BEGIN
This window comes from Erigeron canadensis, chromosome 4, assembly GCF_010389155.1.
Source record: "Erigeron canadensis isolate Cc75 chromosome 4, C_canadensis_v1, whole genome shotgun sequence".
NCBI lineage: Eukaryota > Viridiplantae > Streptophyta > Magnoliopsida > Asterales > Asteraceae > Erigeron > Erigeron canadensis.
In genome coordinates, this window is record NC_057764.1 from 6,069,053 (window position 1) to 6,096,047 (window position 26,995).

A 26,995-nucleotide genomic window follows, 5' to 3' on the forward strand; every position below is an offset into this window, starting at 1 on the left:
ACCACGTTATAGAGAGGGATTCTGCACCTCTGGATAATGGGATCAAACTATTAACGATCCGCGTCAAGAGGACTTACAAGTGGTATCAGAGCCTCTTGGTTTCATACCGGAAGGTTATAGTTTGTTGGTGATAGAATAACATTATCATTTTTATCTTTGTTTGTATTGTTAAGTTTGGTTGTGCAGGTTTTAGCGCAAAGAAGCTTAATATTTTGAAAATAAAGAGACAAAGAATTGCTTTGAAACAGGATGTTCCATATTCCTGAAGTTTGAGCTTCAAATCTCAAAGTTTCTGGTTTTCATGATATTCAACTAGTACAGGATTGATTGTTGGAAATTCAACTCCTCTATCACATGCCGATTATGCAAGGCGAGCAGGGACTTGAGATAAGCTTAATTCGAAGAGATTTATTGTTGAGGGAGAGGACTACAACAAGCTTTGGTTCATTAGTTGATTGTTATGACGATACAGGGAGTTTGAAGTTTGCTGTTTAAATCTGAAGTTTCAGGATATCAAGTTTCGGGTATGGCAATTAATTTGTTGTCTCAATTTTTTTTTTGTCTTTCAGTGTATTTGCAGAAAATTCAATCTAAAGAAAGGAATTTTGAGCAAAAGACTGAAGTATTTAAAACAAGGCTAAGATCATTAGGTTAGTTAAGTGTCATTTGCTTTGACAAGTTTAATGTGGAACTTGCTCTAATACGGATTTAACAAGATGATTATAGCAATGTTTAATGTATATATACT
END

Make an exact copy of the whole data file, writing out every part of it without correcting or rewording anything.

This window comes from Erigeron canadensis, chromosome 4, assembly GCF_010389155.1.
Source record: "Erigeron canadensis isolate Cc75 chromosome 4, C_canadensis_v1, whole genome shotgun sequence".
NCBI lineage: Eukaryota > Viridiplantae > Streptophyta > Magnoliopsida > Asterales > Asteraceae > Erigeron > Erigeron canadensis.
In genome coordinates, this window is record NC_057764.1 from 6,069,053 (window position 1) to 6,096,047 (window position 26,995).

A 26,995-nucleotide genomic window follows, 5' to 3' on the forward strand; every position below is an offset into this window, starting at 1 on the left:
ACCACGTTATAGAGAGGGATTCTGCACCTCTGGATAATGGGATCAAACTATTAACGATCCGCGTCAAGAGGACTTACAAGTGGTATCAGAGCCTCTTGGTTTCATACCGGAAGGTTATAGTTTGTTGGTGATAGAATAACATTATCATTTTTATCTTTGTTTGTATTGTTAAGTTTGGTTGTGCAGGTTTTAGCGCAAAGAAGCTTAATATTTTGAAAATAAAGAGACAAAGAATTGCTTTGAAACAGGATGTTCCATATTCCTGAAGTTTGAGCTTCAAATCTCAAAGTTTCTGGTTTTCATGATATTCAACTAGTACAGGATTGATTGTTGGAAATTCAACTCCTCTATCACATGCCGATTATGCAAGGCGAGCAGGGACTTGAGATAAGCTTAATTCGAAGAGATTTATTGTTGAGGGAGAGGACTACAACAAGCTTTGGTTCATTAGTTGATTGTTATGACGATACAGGGAGTTTGAAGTTTGCTGTTTAAATCTGAAGTTTCAGGATATCAAGTTTCGGGTATGGCAATTAATTTGTTGTCTCAATTTTTTTTTTGTCTTTCAGTGTATTTGCAGAAAATTCAATCTAAAGAAAGGAATTTTGAGCAAAAGACTGAAGTATTTAAAACAAGGCTAAGATCATTAGGTTAGTTAAGTGTCATTTGCTTTGACAAGTTTAATGTGGAACTTGCTCTAATACGGATTTAACAAGATGATTATAGCAATGTTTAATGTATATATACT